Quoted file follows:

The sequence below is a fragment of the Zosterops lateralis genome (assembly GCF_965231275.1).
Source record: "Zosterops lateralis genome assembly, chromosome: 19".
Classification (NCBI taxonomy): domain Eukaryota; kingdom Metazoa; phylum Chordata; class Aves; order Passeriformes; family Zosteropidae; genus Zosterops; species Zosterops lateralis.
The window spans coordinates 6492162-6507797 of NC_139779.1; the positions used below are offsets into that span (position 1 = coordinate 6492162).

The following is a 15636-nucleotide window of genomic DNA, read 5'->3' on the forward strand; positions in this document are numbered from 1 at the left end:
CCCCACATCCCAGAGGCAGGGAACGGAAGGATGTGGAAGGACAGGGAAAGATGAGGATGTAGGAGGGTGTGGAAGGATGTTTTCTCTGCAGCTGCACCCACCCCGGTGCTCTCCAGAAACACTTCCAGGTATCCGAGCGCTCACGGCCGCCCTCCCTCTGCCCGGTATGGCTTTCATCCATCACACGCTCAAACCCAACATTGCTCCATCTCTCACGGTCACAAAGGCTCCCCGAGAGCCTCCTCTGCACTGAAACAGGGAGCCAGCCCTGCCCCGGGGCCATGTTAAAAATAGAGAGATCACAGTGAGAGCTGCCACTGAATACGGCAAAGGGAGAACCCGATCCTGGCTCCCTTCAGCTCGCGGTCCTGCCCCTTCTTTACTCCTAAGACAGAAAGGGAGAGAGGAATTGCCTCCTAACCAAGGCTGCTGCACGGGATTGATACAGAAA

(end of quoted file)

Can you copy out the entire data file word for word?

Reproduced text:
The sequence below is a fragment of the Zosterops lateralis genome (assembly GCF_965231275.1).
Source record: "Zosterops lateralis genome assembly, chromosome: 19".
Classification (NCBI taxonomy): domain Eukaryota; kingdom Metazoa; phylum Chordata; class Aves; order Passeriformes; family Zosteropidae; genus Zosterops; species Zosterops lateralis.
The window spans coordinates 6492162-6507797 of NC_139779.1; the positions used below are offsets into that span (position 1 = coordinate 6492162).

The following is a 15636-nucleotide window of genomic DNA, read 5'->3' on the forward strand; positions in this document are numbered from 1 at the left end:
CCCCACATCCCAGAGGCAGGGAACGGAAGGATGTGGAAGGACAGGGAAAGATGAGGATGTAGGAGGGTGTGGAAGGATGTTTTCTCTGCAGCTGCACCCACCCCGGTGCTCTCCAGAAACACTTCCAGGTATCCGAGCGCTCACGGCCGCCCTCCCTCTGCCCGGTATGGCTTTCATCCATCACACGCTCAAACCCAACATTGCTCCATCTCTCACGGTCACAAAGGCTCCCCGAGAGCCTCCTCTGCACTGAAACAGGGAGCCAGCCCTGCCCCGGGGCCATGTTAAAAATAGAGAGATCACAGTGAGAGCTGCCACTGAATACGGCAAAGGGAGAACCCGATCCTGGCTCCCTTCAGCTCGCGGTCCTGCCCCTTCTTTACTCCTAAGACAGAAAGGGAGAGAGGAATTGCCTCCTAACCAAGGCTGCTGCACGGGATTGATACAGAAA